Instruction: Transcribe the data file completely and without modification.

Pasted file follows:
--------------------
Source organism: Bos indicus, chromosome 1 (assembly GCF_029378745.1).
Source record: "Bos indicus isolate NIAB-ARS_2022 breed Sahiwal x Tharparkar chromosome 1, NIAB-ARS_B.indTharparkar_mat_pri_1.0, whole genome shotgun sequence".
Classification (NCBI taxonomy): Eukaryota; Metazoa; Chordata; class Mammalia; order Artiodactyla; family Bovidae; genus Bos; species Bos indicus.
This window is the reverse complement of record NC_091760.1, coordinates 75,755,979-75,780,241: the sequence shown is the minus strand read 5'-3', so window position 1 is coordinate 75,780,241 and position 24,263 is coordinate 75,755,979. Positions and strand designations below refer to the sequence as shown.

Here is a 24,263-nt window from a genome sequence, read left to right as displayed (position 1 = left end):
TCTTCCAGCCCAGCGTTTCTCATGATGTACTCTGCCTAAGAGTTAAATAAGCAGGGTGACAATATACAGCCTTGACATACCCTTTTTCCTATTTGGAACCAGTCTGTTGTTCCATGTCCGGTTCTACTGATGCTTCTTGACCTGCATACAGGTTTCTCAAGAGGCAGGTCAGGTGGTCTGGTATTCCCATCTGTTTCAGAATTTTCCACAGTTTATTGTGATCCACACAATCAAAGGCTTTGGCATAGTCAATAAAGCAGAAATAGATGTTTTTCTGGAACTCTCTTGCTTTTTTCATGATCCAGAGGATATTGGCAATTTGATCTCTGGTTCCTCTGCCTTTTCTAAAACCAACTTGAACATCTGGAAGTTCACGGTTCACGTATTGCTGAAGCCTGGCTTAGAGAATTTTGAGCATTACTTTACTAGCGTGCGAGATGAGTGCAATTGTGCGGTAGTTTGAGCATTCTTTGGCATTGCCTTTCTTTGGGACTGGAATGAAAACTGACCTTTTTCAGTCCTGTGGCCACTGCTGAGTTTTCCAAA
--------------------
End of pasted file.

Source organism: Bos indicus, chromosome 1 (assembly GCF_029378745.1).
Source record: "Bos indicus isolate NIAB-ARS_2022 breed Sahiwal x Tharparkar chromosome 1, NIAB-ARS_B.indTharparkar_mat_pri_1.0, whole genome shotgun sequence".
Classification (NCBI taxonomy): Eukaryota; Metazoa; Chordata; class Mammalia; order Artiodactyla; family Bovidae; genus Bos; species Bos indicus.
This window is the reverse complement of record NC_091760.1, coordinates 75,755,979-75,780,241: the sequence shown is the minus strand read 5'-3', so window position 1 is coordinate 75,780,241 and position 24,263 is coordinate 75,755,979. Positions and strand designations below refer to the sequence as shown.

Here is a 24,263-nt window from a genome sequence, read left to right as displayed (position 1 = left end):
TCTTCCAGCCCAGCGTTTCTCATGATGTACTCTGCCTAAGAGTTAAATAAGCAGGGTGACAATATACAGCCTTGACATACCCTTTTTCCTATTTGGAACCAGTCTGTTGTTCCATGTCCGGTTCTACTGATGCTTCTTGACCTGCATACAGGTTTCTCAAGAGGCAGGTCAGGTGGTCTGGTATTCCCATCTGTTTCAGAATTTTCCACAGTTTATTGTGATCCACACAATCAAAGGCTTTGGCATAGTCAATAAAGCAGAAATAGATGTTTTTCTGGAACTCTCTTGCTTTTTTCATGATCCAGAGGATATTGGCAATTTGATCTCTGGTTCCTCTGCCTTTTCTAAAACCAACTTGAACATCTGGAAGTTCACGGTTCACGTATTGCTGAAGCCTGGCTTAGAGAATTTTGAGCATTACTTTACTAGCGTGCGAGATGAGTGCAATTGTGCGGTAGTTTGAGCATTCTTTGGCATTGCCTTTCTTTGGGACTGGAATGAAAACTGACCTTTTTCAGTCCTGTGGCCACTGCTGAGTTTTCCAAA